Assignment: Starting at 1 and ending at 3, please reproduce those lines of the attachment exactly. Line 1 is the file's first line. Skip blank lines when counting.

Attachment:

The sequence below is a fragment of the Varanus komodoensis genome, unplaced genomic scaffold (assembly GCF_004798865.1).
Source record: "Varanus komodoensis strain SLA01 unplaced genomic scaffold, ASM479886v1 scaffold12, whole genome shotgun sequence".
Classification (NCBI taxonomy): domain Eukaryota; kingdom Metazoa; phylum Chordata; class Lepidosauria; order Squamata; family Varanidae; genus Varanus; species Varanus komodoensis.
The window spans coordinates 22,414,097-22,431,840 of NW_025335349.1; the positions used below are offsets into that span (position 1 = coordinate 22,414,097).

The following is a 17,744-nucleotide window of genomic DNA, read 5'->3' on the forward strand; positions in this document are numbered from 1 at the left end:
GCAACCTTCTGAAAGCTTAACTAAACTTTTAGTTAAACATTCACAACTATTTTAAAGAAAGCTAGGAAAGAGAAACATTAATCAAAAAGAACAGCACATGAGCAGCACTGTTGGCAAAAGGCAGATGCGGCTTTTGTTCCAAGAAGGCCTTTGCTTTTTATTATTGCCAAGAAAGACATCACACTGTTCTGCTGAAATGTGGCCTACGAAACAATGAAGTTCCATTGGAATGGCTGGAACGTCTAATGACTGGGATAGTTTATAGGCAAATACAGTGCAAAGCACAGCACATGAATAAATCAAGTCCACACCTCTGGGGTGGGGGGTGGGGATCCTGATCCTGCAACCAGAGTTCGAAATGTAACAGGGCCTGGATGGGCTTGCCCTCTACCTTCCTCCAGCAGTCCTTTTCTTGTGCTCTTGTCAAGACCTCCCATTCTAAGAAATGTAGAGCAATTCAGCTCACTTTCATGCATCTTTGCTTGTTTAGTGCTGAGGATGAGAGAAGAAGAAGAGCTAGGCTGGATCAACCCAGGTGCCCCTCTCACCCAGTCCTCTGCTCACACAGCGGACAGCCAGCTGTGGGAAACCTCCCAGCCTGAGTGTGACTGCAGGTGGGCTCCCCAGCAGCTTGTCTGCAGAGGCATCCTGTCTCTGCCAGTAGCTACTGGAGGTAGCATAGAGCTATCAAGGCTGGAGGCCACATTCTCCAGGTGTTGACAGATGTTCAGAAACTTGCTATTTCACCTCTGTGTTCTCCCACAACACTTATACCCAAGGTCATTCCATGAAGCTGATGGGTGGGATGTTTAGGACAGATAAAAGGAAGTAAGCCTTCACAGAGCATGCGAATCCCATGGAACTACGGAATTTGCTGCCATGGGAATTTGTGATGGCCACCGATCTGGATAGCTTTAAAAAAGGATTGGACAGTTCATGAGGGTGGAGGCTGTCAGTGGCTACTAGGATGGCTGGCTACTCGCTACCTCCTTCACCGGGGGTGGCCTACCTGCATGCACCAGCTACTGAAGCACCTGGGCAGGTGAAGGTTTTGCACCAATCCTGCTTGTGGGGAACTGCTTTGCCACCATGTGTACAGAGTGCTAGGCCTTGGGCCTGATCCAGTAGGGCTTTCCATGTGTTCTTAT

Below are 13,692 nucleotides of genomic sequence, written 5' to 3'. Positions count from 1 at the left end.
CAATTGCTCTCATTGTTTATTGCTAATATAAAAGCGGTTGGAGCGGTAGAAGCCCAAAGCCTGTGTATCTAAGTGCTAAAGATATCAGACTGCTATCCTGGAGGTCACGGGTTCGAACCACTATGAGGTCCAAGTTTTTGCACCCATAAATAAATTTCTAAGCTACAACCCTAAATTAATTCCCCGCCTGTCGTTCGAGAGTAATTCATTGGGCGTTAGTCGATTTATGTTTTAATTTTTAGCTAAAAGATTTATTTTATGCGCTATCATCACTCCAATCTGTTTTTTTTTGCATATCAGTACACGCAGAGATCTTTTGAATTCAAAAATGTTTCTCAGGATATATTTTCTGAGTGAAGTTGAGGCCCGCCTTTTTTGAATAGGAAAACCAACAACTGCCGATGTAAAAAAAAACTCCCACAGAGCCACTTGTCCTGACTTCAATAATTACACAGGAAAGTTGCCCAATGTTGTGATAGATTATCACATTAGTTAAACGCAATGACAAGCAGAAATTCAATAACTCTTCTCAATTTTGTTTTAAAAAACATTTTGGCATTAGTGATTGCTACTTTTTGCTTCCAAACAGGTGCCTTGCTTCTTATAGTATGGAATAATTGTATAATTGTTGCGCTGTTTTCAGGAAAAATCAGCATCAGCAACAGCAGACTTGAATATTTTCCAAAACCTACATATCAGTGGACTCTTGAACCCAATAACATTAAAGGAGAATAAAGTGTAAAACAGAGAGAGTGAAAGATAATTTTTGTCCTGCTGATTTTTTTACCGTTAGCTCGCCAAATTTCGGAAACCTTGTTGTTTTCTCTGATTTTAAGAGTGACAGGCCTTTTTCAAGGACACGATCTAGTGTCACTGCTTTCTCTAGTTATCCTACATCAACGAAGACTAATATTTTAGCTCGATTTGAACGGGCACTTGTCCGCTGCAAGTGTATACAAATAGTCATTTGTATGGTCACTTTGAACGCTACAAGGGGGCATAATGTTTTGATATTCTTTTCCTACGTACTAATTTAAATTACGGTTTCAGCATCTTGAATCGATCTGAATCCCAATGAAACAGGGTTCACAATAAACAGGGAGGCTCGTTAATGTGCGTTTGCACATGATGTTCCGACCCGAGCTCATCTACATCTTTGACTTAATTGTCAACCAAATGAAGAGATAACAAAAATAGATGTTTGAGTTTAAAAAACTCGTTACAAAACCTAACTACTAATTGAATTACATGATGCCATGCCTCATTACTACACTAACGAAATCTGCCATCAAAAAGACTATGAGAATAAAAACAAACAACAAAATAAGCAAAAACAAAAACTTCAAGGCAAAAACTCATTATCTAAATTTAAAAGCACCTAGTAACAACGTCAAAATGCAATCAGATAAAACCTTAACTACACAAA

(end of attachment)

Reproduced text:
The sequence below is a fragment of the Varanus komodoensis genome, unplaced genomic scaffold (assembly GCF_004798865.1).
Source record: "Varanus komodoensis strain SLA01 unplaced genomic scaffold, ASM479886v1 scaffold12, whole genome shotgun sequence".
Classification (NCBI taxonomy): domain Eukaryota; kingdom Metazoa; phylum Chordata; class Lepidosauria; order Squamata; family Varanidae; genus Varanus; species Varanus komodoensis.